The study, named SCRUM (Study of Concussion in Rugby Union through MicroRNAs), was led by researchers at the University of Birmingham and done in collaboration with the Rugby Football Union, Premiership Rugby and Marker Diagnostics. The researchers found that specific biomarkers in saliva can be used to detect sport-related concussion, as well as how the body reacts after a head injury has been sustained.
It is the first time that saliva has been successfully used to identify concussion.
Samples of saliva were analysed from over 1,000 elite rugby players before and during standardised head injury assessments. The researchers found 14 different biomarkers that can be used alongside conventional reporting of symptoms during head injury assessments to accurately diagnose a concussion.
“This research has brought us one step closer to a simple, non-invasive, objective test for concussion that grassroots and professional sports can use to improve safety. This will hopefully reduce the number of concussions that are missed due to lack of technology, facilities or skillset to evaluate players, which is a huge problem in community sports.”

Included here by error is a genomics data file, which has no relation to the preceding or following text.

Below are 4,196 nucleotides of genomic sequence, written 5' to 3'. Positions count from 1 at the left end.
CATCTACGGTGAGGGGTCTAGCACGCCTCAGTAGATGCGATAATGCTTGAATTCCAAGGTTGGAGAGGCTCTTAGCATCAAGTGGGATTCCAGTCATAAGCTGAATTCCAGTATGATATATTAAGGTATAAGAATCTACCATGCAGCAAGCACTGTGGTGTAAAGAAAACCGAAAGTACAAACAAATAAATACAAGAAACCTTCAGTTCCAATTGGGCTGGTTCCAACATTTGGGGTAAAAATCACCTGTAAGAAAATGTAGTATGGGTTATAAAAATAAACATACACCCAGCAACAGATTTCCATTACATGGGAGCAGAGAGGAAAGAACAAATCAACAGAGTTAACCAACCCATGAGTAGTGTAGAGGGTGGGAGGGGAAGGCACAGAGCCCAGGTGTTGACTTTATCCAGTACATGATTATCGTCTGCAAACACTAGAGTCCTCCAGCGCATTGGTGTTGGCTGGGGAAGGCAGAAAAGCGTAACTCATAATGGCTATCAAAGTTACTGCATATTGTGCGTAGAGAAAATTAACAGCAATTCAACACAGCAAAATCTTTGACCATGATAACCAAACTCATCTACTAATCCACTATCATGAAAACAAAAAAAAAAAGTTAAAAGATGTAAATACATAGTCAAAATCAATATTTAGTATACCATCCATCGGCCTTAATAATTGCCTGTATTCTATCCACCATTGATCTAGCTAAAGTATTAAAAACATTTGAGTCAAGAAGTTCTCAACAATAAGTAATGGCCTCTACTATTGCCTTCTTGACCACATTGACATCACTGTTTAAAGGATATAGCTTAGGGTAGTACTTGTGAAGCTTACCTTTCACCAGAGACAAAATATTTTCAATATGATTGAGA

- Professor Antonio Belli, Senior Author and Professor of Trauma Neurosurgery
While the breakthrough brings scientists a step closer towards rapid concussion detection, further research is currently being conducted to investigate the test’s use and application.
The results of the study were published in British Journal of Sports Medicine and are available at https://bjsm.bmj.com/content/early/2021/02/09/bjsports-2020-103274.
Reference: Di Pietro, V., O’Halloran, P., Watson, C.N., Begum, G., Acharjee, A., Yakoub, K.M., Bentley, C., Davies, D.J., Iliceto, P., Candilera, G., Menon, D.K., Cross, M.J., Stokes, K.A., Kemp, S.PT., & Belli, A. (2021). British Journal of Sports Medicine, Published Online First: 23 March 2021. doi:10.1136/bjsports-2020-103274Back